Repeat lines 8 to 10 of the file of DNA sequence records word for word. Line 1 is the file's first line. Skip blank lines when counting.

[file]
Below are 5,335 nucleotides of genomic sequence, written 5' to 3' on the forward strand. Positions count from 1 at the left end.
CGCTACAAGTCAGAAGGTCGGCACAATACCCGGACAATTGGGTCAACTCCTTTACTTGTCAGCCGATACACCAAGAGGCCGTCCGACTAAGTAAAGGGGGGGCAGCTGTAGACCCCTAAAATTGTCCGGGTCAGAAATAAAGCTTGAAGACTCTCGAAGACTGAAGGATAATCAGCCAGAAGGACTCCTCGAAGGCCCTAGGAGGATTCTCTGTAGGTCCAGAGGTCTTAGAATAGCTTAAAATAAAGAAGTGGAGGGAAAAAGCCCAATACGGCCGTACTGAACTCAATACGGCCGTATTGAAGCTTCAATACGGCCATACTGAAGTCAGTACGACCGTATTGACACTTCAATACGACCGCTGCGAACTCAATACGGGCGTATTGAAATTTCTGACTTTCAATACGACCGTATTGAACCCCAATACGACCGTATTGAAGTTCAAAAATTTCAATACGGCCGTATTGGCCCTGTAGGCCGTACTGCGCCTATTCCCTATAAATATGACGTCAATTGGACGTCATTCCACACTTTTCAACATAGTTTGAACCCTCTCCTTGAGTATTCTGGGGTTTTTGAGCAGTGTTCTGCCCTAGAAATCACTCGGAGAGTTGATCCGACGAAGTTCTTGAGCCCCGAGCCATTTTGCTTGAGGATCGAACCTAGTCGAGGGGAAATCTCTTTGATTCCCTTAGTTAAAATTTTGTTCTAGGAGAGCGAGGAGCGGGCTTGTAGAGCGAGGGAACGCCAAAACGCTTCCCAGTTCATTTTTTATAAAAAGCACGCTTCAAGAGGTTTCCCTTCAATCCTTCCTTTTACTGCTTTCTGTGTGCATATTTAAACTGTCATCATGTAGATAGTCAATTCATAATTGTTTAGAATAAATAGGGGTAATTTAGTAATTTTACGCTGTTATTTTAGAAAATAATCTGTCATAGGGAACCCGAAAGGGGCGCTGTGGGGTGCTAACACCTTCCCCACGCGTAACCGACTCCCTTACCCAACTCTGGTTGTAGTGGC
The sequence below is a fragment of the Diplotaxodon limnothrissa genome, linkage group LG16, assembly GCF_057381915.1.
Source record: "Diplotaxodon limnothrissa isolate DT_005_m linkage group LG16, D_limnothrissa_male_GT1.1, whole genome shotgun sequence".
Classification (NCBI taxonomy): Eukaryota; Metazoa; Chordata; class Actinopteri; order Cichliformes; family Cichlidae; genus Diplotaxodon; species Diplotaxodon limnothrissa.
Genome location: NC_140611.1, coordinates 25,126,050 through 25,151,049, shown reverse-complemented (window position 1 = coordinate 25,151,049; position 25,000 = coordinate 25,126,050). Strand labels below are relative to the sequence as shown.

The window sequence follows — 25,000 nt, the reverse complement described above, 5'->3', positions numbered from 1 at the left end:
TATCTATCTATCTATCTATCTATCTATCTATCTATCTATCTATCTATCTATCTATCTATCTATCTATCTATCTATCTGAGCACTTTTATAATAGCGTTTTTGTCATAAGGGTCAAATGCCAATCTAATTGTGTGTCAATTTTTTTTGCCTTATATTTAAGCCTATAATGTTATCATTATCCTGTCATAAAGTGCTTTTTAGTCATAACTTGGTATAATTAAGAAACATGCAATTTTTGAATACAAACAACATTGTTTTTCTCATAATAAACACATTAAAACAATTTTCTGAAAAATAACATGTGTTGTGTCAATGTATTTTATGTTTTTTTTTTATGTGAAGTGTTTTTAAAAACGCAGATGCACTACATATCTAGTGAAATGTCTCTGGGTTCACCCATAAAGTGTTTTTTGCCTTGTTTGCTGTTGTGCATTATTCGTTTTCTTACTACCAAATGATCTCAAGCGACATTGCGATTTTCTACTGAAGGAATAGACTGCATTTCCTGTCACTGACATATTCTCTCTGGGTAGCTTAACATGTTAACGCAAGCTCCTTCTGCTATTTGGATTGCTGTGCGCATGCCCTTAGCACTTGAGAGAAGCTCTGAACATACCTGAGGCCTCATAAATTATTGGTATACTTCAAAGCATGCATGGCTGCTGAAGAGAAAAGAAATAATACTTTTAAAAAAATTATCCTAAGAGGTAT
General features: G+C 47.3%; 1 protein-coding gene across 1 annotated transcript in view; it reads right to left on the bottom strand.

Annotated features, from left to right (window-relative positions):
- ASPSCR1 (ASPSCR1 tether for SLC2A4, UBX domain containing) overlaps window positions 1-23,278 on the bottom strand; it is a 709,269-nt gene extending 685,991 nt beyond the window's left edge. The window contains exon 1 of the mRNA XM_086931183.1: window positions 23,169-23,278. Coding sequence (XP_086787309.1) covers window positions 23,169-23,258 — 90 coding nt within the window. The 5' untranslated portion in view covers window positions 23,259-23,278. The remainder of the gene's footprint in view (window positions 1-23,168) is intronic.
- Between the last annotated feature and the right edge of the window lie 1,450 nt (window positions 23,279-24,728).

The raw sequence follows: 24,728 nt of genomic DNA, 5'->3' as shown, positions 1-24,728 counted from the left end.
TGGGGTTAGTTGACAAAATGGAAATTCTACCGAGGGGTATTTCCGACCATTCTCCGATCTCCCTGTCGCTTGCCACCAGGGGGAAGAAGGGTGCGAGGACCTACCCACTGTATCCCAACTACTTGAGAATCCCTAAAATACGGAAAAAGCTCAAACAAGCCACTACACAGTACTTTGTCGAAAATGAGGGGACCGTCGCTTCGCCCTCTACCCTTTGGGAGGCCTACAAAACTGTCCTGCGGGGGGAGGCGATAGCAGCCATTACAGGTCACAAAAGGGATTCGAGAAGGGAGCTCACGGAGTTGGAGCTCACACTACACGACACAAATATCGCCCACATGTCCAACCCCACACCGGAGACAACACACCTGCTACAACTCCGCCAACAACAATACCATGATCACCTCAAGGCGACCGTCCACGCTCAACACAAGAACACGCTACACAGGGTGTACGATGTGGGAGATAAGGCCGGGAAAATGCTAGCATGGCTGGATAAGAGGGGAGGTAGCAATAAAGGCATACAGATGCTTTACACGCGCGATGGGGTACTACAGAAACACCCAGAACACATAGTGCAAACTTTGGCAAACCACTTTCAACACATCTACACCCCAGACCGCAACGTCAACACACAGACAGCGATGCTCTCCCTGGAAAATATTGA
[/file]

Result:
TATCTATCTATCTATCTATCTATCTATCTATCTATCTATCTATCTATCTATCTATCTATCTATCTATCTATCTATCTGAGCACTTTTATAATAGCGTTTTTGTCATAAGGGTCAAATGCCAATCTAATTGTGTGTCAATTTTTTTTGCCTTATATTTAAGCCTATAATGTTATCATTATCCTGTCATAAAGTGCTTTTTAGTCATAACTTGGTATAATTAAGAAACATGCAATTTTTGAATACAAACAACATTGTTTTTCTCATAATAAACACATTAAAACAATTTTCTGAAAAATAACATGTGTTGTGTCAATGTATTTTATGTTTTTTTTTTATGTGAAGTGTTTTTAAAAACGCAGATGCACTACATATCTAGTGAAATGTCTCTGGGTTCACCCATAAAGTGTTTTTTGCCTTGTTTGCTGTTGTGCATTATTCGTTTTCTTACTACCAAATGATCTCAAGCGACATTGCGATTTTCTACTGAAGGAATAGACTGCATTTCCTGTCACTGACATATTCTCTCTGGGTAGCTTAACATGTTAACGCAAGCTCCTTCTGCTATTTGGATTGCTGTGCGCATGCCCTTAGCACTTGAGAGAAGCTCTGAACATACCTGAGGCCTCATAAATTATTGGTATACTTCAAAGCATGCATGGCTGCTGAAGAGAAAAGAAATAATACTTTTAAAAAAATTATCCTAAGAGGTAT
General features: G+C 47.3%; 1 protein-coding gene across 1 annotated transcript in view; it reads right to left on the bottom strand.

Annotated features, from left to right (window-relative positions):